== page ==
Pursuant to Nebraska law, (Nebraska Landlord-Tenant Act) if an oral or written rental agreement exists or a landlord accepts rent in exchange for inhabiting a property, then tenants have certain rights. These rights include a safe and habitable premises and the right to take some forms of alternative action.
Landlords also have certain rights, such as the right to collect rent, be reimbursed for damages in excess of normal wear and tear and pursue eviction in case of a lease violation.
Note: These rights exist regardless of a rental agreement stating otherwise.
Landlord Responsibilities in Nebraska
In Nebraska, landlords are required to provide a habitable dwelling and make requested repairs within 14 days of notice. If they do not, then Nebraska tenants may withhold rent or may use the option to repair and deduct for the landlord’s failure to provide necessary repairs or essential service.
Nebraska landlords are or are not responsible for the following amenities under the state’s warranties of habitability.
|Heating and cooling||Yes|
Landlords may not evict tenants in retaliation for exercising their right to habitable premises.
Tenant Responsibilities in Nebraska
Aside from making regular rental payments, Nebraska tenants must:
- Keep the unit safe and habitable.
- Remove garbage and maintain proper sanitation.
- Keep all plumbing fixtures clean.
- Use all facilities and appliances in a reasonable manner.
- Make small repairs or maintenance when necessary.
- Not disturb other tenants or neighbors.
- Not negligently or deliberately destroy any part of the premises.
Evictions in Nebraska
- Nonpayment of Rent – If a tenant does not pay rent, then after any applicable grace period, the landlord may issue a 7-Day Notice to Pay. If the tenant does not pay, then the landlord can pursue formal eviction.
- Lease Violation – If a lease violation occurs then the landlord can issue a 30-Day Notice to Comply; however, the tenant only has 14 days to correct the issue.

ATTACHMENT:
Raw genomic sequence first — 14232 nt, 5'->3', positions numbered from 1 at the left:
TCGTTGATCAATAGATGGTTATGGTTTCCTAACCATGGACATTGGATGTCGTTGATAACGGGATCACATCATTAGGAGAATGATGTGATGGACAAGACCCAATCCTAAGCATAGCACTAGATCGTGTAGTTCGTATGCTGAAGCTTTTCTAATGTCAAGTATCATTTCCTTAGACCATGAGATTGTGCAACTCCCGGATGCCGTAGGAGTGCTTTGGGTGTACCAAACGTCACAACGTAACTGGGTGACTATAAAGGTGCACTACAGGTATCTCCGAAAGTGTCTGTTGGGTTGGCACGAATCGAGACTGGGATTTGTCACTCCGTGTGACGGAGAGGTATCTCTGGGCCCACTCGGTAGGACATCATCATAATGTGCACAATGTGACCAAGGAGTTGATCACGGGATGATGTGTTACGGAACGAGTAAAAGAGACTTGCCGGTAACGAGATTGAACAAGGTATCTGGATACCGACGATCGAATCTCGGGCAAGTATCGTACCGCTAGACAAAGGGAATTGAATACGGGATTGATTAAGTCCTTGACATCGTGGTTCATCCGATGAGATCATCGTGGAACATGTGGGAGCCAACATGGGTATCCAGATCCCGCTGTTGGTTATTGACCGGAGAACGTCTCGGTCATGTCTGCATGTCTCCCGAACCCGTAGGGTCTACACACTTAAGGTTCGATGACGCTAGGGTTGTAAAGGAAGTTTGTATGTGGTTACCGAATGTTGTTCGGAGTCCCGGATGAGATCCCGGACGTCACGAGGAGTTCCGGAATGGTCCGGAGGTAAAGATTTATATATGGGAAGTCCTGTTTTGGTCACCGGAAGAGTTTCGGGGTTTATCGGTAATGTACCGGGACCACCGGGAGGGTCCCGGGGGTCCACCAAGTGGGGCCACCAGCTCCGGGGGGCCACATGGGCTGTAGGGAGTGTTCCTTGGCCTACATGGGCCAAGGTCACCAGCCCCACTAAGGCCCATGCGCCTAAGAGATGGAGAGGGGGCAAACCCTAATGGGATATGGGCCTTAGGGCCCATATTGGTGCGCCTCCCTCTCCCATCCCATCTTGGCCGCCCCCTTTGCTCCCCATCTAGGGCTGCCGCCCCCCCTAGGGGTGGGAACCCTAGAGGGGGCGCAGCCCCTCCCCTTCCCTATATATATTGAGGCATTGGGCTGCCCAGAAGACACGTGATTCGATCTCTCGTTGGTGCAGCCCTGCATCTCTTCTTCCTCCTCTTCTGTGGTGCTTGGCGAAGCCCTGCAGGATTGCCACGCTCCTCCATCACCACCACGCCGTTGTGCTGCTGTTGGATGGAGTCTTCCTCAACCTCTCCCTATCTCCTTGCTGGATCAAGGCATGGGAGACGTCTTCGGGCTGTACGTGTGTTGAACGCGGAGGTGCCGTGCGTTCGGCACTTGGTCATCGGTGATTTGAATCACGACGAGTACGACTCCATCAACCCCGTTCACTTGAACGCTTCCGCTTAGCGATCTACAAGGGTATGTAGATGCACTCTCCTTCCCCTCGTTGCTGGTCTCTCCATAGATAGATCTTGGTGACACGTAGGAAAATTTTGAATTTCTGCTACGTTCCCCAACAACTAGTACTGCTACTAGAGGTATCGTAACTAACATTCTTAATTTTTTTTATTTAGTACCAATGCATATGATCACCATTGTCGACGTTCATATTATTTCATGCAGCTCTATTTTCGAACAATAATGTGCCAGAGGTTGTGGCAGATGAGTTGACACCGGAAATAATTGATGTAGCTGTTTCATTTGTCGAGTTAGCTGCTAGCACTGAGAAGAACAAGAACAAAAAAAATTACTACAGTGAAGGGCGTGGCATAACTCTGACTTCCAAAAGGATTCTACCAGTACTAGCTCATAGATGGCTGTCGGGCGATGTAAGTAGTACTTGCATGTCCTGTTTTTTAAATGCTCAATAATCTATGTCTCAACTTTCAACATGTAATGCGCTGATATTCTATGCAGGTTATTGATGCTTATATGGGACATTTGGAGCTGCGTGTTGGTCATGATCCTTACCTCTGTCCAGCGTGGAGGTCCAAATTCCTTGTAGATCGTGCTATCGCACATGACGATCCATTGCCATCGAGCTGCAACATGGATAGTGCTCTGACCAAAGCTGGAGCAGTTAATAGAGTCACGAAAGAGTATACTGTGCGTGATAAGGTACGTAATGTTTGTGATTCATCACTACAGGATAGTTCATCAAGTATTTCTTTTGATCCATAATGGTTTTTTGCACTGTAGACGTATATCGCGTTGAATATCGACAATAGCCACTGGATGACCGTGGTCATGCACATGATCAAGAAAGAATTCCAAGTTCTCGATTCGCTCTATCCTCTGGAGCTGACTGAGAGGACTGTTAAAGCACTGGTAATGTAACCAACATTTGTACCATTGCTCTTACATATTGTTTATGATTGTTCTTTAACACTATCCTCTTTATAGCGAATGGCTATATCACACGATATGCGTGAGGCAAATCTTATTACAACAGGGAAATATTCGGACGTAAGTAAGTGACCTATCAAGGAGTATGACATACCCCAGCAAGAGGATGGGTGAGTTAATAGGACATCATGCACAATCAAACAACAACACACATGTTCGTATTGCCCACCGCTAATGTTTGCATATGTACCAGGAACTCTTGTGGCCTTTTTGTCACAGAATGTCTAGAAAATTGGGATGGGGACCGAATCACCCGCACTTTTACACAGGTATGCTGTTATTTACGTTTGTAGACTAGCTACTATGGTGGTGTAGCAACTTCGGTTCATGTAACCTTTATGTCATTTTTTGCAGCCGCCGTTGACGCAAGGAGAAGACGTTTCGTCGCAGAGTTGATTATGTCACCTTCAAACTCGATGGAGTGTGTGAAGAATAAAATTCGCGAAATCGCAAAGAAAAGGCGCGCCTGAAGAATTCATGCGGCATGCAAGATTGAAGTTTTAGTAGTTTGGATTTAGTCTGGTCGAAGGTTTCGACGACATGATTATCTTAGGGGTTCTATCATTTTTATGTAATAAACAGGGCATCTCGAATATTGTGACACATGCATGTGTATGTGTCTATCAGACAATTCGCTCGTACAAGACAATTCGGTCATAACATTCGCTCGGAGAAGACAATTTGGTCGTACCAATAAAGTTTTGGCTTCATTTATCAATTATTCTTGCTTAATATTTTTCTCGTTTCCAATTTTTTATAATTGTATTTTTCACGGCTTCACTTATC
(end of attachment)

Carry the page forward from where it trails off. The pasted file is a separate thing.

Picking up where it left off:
- No Lease/End of Lease – If a tenant stays in the dwelling unit after the rental term has ended, the landlord may issue a notice to quit. The amount of time in the notice depends on the type of tenancy.
- Week-to-Week – 7-Day Notice to Quit.
- Month-to-Month – 30-Day Notice to Quit.
- Illegal Acts – If a landlord has documentation of illegal activity occurring on the premises then they may issue a 5-Day Notice to Quit.
It is also illegal for a landlord to evict a tenant as a form of retaliation or for discriminatory reasons.
Security Deposits in Nebraska
- Standard Limit/Maximum Amount – 1 month’s rent.
- Time Limit for Returns – 14 days.
- Penalty if Not Returned on Time – If a landlord wrongfully withholds a security deposit then they may be liable to pay up to twice the security deposits amount.
- Allowable Deductions – unpaid rent, damages that exceed wear and tear.
Lease Termination in Nebraska
Notice requirements. If a tenant wishes to break a lease, then they must give the following amount of notice.
|Rent Payment Frequency||Notice Needed|
Early termination. Nebraska tenants may legally break a lease early for the following reasons:
- Early lease termination clause
- Active military duty
- Uninhabitable unit
- Landlord harassment
If a tenant breaks a lease early then they may be responsible for paying rent until the end of the original term. Nebraska law requires landlords to make a reasonable effort to re-rent the unit.